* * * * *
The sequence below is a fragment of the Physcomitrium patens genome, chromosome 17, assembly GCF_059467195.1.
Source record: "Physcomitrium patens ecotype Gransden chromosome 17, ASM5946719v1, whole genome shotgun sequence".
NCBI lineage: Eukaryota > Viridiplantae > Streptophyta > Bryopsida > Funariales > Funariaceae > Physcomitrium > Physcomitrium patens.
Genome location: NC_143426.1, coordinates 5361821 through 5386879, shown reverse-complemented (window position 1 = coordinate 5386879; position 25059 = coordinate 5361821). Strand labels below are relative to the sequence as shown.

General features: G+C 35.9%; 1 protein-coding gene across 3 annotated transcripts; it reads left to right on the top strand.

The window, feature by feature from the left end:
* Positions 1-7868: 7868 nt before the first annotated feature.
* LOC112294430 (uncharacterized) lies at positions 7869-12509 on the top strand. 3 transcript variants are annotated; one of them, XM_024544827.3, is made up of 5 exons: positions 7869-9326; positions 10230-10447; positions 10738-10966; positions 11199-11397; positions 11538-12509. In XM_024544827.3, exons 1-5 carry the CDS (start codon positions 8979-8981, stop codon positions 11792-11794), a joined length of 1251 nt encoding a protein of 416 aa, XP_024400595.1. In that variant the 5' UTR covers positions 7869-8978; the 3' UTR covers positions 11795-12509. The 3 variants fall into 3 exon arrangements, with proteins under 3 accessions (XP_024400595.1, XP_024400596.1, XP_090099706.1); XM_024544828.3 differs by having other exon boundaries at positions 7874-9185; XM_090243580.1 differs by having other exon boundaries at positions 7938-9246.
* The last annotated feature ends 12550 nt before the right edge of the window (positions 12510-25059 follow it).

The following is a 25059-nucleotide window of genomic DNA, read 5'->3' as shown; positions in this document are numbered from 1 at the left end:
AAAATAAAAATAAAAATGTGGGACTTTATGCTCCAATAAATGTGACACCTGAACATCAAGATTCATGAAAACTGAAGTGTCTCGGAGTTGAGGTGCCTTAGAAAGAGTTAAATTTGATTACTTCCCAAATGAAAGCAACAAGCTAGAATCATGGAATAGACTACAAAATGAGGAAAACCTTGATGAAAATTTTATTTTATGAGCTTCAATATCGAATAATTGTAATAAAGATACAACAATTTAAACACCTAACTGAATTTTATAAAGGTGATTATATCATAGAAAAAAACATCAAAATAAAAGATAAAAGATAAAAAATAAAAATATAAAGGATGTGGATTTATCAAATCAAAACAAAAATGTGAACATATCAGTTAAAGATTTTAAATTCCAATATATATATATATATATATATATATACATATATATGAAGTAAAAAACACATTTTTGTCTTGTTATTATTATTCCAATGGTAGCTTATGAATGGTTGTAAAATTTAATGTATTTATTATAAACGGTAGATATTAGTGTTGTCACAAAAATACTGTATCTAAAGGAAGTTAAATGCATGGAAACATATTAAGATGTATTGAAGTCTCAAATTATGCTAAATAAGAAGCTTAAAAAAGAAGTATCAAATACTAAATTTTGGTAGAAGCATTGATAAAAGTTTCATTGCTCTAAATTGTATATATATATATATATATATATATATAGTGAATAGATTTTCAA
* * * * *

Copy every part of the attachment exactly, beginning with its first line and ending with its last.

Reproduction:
The sequence below is a fragment of the Physcomitrium patens genome, chromosome 17, assembly GCF_059467195.1.
Source record: "Physcomitrium patens ecotype Gransden chromosome 17, ASM5946719v1, whole genome shotgun sequence".
NCBI lineage: Eukaryota > Viridiplantae > Streptophyta > Bryopsida > Funariales > Funariaceae > Physcomitrium > Physcomitrium patens.
Genome location: NC_143426.1, coordinates 5361821 through 5386879, shown reverse-complemented (window position 1 = coordinate 5386879; position 25059 = coordinate 5361821). Strand labels below are relative to the sequence as shown.

General features: G+C 35.9%; 1 protein-coding gene across 3 annotated transcripts; it reads left to right on the top strand.

The window, feature by feature from the left end:
* Positions 1-7868: 7868 nt before the first annotated feature.
* LOC112294430 (uncharacterized) lies at positions 7869-12509 on the top strand. 3 transcript variants are annotated; one of them, XM_024544827.3, is made up of 5 exons: positions 7869-9326; positions 10230-10447; positions 10738-10966; positions 11199-11397; positions 11538-12509. In XM_024544827.3, exons 1-5 carry the CDS (start codon positions 8979-8981, stop codon positions 11792-11794), a joined length of 1251 nt encoding a protein of 416 aa, XP_024400595.1. In that variant the 5' UTR covers positions 7869-8978; the 3' UTR covers positions 11795-12509. The 3 variants fall into 3 exon arrangements, with proteins under 3 accessions (XP_024400595.1, XP_024400596.1, XP_090099706.1); XM_024544828.3 differs by having other exon boundaries at positions 7874-9185; XM_090243580.1 differs by having other exon boundaries at positions 7938-9246.
* The last annotated feature ends 12550 nt before the right edge of the window (positions 12510-25059 follow it).

The following is a 25059-nucleotide window of genomic DNA, read 5'->3' as shown; positions in this document are numbered from 1 at the left end:
AAAATAAAAATAAAAATGTGGGACTTTATGCTCCAATAAATGTGACACCTGAACATCAAGATTCATGAAAACTGAAGTGTCTCGGAGTTGAGGTGCCTTAGAAAGAGTTAAATTTGATTACTTCCCAAATGAAAGCAACAAGCTAGAATCATGGAATAGACTACAAAATGAGGAAAACCTTGATGAAAATTTTATTTTATGAGCTTCAATATCGAATAATTGTAATAAAGATACAACAATTTAAACACCTAACTGAATTTTATAAAGGTGATTATATCATAGAAAAAAACATCAAAATAAAAGATAAAAGATAAAAAATAAAAATATAAAGGATGTGGATTTATCAAATCAAAACAAAAATGTGAACATATCAGTTAAAGATTTTAAATTCCAATATATATATATATATATATATATATACATATATATGAAGTAAAAAACACATTTTTGTCTTGTTATTATTATTCCAATGGTAGCTTATGAATGGTTGTAAAATTTAATGTATTTATTATAAACGGTAGATATTAGTGTTGTCACAAAAATACTGTATCTAAAGGAAGTTAAATGCATGGAAACATATTAAGATGTATTGAAGTCTCAAATTATGCTAAATAAGAAGCTTAAAAAAGAAGTATCAAATACTAAATTTTGGTAGAAGCATTGATAAAAGTTTCATTGCTCTAAATTGTATATATATATATATATATATATATATAGTGAATAGATTTTCAA